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Yemen: Defusing the Saada Time Bomb
Crisis Group Middle East Report N°86, 27 May 2009Page 29

never stop”.174 Accordingly, less than a week after he officially “ended” the war on 17 July 2008, President Salih created the Saada Committee for Peace and Reconstruction. In parallel, he formed a local committee comprising notable Saada figures, such as Faris Manaa (a tribal sheikh, prominent businessman and brother of Hasan Manaa, Saada’s governor) and members of elected local councils. The presence in both committees of individuals perceived as close to the rebels, such as Sheikh Ali Nassir al-Qirsha, mollified Huthi leaders.175 The committees appeared to work cooperatively and were given access to a $55 million special fund under the prime minister’s authority – a sum far less than anticipated or needed, but a start nonetheless.176 Their goal was to survey the destruction, start reconstruction and dispense compensation in war-affected areas.177 They also were mandated to solve disputes between the various parties.

By late December 2008, the committees reportedly had completed 80 per cent of the survey in the affected districts; they assessed that 7,180 houses, 1,412 farms, 267 mosques, 94 schools, eight medical centres, four police stations, three court buildings, three other government facilities and two religious centres had been destroyed in the fighting or by air bombardments.178 By mid-March 2009, the government claimed it has rebuilt 960 private homes

174 Crisis Group interview, Aydarus al-Naqib, Yemeni Socialist Party parliament member, Sanaa, 21 January 2009.

175 Crisis Group interview, Hasan Zayd, secretary general of al-Haqq party, Sanaa, 9 January 2009.

176 Nabil al-Shayban, a planning ministry official, said, “as an initial requirement the reconstruction fund would need $190 million for immediate needs. The government has contributed $55 million. The rest will need to be provided by the donor community”. IRIN News, 18 September 2008. The planning ministry also projected that the plan should be completed with a four-year (2009-2012) special development effort in Saada costing an additional $500 million. Al-Nida, 12 November 2008.

177 Crisis Group interview, Rashad al-Alimi, vice-prime minister for security and defence, Sanaa, 11 March 2009. The committees’ work and creation of the fund were designed to avoid the experience of a previous reconstruction effort. In November 2007, a committee surveyed damage in nine of Saada’s fifteen districts. According to Rashad al-Alimi, much of the money allocated to residents ended up in rebel hands and was used to rearm. “This time the people are given 25 per cent of the sum needed to rebuild their homes. Only once they have started, they receive the rest of the money”. Crisis Group interview, Faiz al-Awjari, parliament member from Saada governorate for the General Congress Party, Sanaa, 12 January 2009.

178 Saba News, 23 December 2008.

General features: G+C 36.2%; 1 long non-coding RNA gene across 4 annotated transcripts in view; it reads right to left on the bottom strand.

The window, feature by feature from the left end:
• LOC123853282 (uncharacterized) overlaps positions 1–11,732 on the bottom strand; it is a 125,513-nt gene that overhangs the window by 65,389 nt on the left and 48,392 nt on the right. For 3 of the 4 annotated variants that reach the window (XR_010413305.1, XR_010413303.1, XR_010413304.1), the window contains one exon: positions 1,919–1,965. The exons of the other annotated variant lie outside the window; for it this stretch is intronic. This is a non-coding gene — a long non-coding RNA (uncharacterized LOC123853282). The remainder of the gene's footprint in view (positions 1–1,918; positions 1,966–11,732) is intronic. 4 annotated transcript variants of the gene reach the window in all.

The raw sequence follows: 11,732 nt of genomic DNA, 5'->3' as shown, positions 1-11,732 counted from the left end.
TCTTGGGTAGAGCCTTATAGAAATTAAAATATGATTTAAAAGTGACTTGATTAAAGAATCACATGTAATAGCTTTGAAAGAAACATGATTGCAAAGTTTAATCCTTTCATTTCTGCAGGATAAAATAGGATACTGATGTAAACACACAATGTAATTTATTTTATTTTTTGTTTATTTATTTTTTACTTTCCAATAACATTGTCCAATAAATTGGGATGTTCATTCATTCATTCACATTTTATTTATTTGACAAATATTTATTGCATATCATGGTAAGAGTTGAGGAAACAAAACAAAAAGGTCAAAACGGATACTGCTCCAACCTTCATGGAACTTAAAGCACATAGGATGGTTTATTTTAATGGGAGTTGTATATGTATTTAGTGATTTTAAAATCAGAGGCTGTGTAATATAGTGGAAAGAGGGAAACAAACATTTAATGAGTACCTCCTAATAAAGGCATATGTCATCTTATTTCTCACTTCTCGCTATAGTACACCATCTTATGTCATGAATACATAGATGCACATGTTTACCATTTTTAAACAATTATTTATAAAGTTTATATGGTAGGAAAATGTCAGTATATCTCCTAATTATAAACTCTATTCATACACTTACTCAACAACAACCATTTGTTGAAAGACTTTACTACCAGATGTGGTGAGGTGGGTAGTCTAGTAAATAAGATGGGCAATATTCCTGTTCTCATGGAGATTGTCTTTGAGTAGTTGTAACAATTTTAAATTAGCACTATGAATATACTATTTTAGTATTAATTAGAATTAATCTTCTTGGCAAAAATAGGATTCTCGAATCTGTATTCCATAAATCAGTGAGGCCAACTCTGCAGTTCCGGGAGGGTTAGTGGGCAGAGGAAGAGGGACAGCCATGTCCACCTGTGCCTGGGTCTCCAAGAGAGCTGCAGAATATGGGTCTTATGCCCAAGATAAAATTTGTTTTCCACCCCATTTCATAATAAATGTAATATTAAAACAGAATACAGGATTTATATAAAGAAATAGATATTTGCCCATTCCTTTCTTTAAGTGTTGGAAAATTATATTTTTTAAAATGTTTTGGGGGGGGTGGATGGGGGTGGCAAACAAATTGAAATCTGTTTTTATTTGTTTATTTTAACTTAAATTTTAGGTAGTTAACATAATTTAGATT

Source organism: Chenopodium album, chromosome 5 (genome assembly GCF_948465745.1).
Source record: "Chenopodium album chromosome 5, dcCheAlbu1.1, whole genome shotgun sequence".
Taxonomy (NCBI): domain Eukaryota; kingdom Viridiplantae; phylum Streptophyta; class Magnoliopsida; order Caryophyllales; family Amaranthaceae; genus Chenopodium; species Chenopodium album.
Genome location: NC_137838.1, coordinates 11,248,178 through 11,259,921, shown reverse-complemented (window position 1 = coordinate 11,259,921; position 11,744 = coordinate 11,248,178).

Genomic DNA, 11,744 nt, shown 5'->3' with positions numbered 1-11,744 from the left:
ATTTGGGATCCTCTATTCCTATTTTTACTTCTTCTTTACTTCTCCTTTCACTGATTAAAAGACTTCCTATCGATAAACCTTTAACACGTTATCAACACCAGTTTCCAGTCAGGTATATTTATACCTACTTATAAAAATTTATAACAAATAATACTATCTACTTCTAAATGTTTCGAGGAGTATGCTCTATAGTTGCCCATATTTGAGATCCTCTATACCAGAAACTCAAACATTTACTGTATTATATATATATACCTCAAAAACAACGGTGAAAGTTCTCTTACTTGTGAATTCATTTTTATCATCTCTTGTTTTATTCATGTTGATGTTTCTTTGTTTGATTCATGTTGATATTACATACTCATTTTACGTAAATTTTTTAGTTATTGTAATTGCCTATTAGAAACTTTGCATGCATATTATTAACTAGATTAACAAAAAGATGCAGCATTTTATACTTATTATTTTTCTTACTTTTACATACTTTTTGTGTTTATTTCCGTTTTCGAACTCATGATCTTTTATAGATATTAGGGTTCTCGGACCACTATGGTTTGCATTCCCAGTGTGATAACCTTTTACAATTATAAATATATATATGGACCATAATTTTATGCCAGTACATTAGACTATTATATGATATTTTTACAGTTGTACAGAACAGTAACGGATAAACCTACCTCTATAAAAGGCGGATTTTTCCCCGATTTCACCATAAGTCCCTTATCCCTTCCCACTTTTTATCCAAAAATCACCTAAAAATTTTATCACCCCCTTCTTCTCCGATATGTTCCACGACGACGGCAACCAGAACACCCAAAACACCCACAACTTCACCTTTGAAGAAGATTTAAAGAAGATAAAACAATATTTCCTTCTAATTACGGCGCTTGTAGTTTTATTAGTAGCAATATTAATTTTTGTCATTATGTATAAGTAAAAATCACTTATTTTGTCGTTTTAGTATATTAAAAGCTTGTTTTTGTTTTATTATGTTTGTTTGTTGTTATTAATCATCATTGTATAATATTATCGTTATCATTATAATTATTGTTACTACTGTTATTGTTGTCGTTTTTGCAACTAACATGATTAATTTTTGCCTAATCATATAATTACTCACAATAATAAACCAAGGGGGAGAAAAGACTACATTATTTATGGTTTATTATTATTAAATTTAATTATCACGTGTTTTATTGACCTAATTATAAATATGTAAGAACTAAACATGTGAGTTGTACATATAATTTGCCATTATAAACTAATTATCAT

during the first reconstruction phase (focusing on Sahar and Razih districts)179 and completed the damage survey in Harf Sufyan and Bani Hushaysh.180

Local and international organisations simultaneously launched a humanitarian assistance drive in Saada immediately after the end of the fifth round. UN agencies and international NGOs carried out a joint rapid-needs assessment in August-September 2008, covering a range of sectors (including sanitation, health, education and civilian protection) and budgeting $4.6 million to various implementing agencies to deal with the emergency between October and December 2008.181 The Qatari Red Crescent Society, as well as the presidentially-established Salih foundation, distributed goods to refugees, while Oxfam, Médecins Sans Frontières, Médecins du Monde, the International Committee of the Red Cross and Islamic Relief pursued their own relief programs, including in zones that remained under rebel control.182 The government encouraged displaced persons to go home, providing cash incentives, transportation, food and other commodities to families willing to return to their villages,183 albeit with mixed results.184

Although reconstruction officially is proceeding apace,185 it faces severe challenges that could jeopardise efforts to avert another round of warfare. Funding became an issue immediately after the fifth round in the context of the global economic meltdown and plummeting oil prices that forced the government to revise its

179 Saba News, 15 March 2009.

180 Crisis Group interview, Muhammad Thabit, executive director, Saada reconstruction fund, Sanaa, 21 March 2009.

181 Crisis Group interview, international development worker, Sanaa, 9 January 2009.

182 Crisis Group interview, country director, international humanitarian NGO, Sanaa, 4 January 2009.

183 World Food Programme, bi-weekly report on Saada emergency operation, 30 August 2008.

184 Many displaced persons balked either because their original areas of residence had been mined or out of fear of insurgent reprisals for allegedly supporting the government. Crisis Group interviews, international development expert, Sanaa, 4 January 2009; tribal sheikh from Saada governorate, Sanaa, 9 January 2009. The question of the internally displaced has continued to vex the government and relief agencies. Crisis Group interview, international humanitarian NGO official, Paris, 28 January 2009.

185 26 September, 27 November 2008.

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